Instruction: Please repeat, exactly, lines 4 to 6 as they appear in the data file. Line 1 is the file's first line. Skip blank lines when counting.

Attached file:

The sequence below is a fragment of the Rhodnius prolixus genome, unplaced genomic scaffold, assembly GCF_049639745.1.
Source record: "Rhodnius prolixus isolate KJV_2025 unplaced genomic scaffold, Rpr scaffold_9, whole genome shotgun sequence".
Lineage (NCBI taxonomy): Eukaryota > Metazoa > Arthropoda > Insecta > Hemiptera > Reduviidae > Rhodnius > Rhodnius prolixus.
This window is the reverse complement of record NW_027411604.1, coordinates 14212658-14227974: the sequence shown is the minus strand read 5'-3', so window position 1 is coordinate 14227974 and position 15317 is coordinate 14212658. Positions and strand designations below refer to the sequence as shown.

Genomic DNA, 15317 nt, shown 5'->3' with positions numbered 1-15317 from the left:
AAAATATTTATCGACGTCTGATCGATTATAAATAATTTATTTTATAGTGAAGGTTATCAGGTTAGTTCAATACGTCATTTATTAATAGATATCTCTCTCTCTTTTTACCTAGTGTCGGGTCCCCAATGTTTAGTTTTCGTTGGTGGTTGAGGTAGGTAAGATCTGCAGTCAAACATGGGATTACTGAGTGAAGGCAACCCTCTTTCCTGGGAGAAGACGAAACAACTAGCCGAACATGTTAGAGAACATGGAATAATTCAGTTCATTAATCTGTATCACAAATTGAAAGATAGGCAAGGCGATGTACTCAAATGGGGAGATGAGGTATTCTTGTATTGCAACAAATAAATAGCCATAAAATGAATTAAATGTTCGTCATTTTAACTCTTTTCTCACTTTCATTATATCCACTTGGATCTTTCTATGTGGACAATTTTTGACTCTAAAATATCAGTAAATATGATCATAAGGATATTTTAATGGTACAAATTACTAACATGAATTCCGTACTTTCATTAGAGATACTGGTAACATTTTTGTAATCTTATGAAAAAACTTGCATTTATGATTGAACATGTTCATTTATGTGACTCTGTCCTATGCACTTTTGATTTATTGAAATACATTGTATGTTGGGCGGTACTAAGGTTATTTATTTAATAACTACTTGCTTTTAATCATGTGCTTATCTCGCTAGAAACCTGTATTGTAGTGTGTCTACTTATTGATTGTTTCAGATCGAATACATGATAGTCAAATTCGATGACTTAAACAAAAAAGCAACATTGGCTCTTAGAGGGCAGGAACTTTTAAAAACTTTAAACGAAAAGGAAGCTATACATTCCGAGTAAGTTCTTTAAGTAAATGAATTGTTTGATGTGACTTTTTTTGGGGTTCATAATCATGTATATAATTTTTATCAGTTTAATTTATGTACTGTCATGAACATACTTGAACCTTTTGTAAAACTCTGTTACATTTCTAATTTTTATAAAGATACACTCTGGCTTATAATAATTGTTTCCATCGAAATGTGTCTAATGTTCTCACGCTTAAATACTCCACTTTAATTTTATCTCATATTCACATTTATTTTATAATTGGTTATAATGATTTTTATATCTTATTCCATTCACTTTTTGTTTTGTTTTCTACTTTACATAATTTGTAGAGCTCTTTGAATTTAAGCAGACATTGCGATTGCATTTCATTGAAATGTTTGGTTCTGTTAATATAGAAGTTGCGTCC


This window is the reverse complement of record NW_027411604.1, coordinates 14212658-14227974: the sequence shown is the minus strand read 5'-3', so window position 1 is coordinate 14227974 and position 15317 is coordinate 14212658. Positions and strand designations below refer to the sequence as shown.

Genomic DNA, 15317 nt, shown 5'->3' with positions numbered 1-15317 from the left:
AAAATATTTATCGACGTCTGATCGATTATAAATAATTTATTTTATAGTGAAGGTTATCAGGTTAGTTCAATACGTCATTTATTAATAGATATCTCTCTCTCTTTTTACCTAGTGTCGGGTCCCCAATGTTTAGTTTTCGTTGGTGGTTGAGGTAGGTAAGATCTGCAGTCAAACATGGGATTACTGAGTGAAGGCAACCCTCTTTCCTGGGAGAAGACGAAACAACTAGCCGAACATGTTAGAGAACATGGAATAATTCAGTTCATTAATCTGTATCACAAATTGAAAGATAGGCAAGGCGATGTACTCAAATGGGGAGATGAGGTATTCTTGTATTGCAACAAATAAATAGCCATAAAATGAATTAAATGTTCGTCATTTTAACTCTTTTCTCACTTTCATTATATCCACTTGGATCTTTCTATGTGGACAATTTTTGACTCTAAAATATCAGTAAATATGATCATAAGGATATTTTAATGGTACAAATTACTAACATGAATTCCGTACTTTCATTAGAGATACTGGTAACATTTTTGTAATCTTATGAAAAAACTTGCATTTATGATTGAACATGTTCATTTATGTGACTCTGTCCTATGCACTTTTGATTTATTGAAATACATTGTATGTTGGGCGGTACTAAGGTTATTTATTTAATAACTACTTGCTTTTAATCATGTGCTTATCTCGCTAGAAACCTGTATTGTAGTGTGTCTACTTATTGATTGTTTCAGATCGAATACATGATAGTCAAATTCGATGACTTAAACAAAAAAGCAACATTGGCTCTTAGAGGGCAGGAACTTTTAAAAACTTTAAACGAAAAGGAAGCTATACATTCCGAGTAAGTTCTTTAAGTAAATGAATTGTTTGATGTGACTTTTTTTGGGGTTCATAATCATGTATATAATTTTTATCAGTTTAATTTATGTACTGTCATGAACATACTTGAACCTTTTGTAAAACTCTGTTACATTTCTAATTTTTATAAAGATACACTCTGGCTTATAATAATTGTTTCCATCGAAATGTGTCTAATGTTCTCACGCTTAAATACTCCACTTTAATTTTATCTCATATTCACATTTATTTTATAATTGGTTATAATGATTTTTATATCTTATTCCATTCACTTTTTGTTTTGTTTTCTACTTTACATAATTTGTAGAGCTCTTTGAATTTAAGCAGACATTGCGATTGCATTTCATTGAAATGTTTGGTTCTGTTAATATAGAAGTTGCGTCC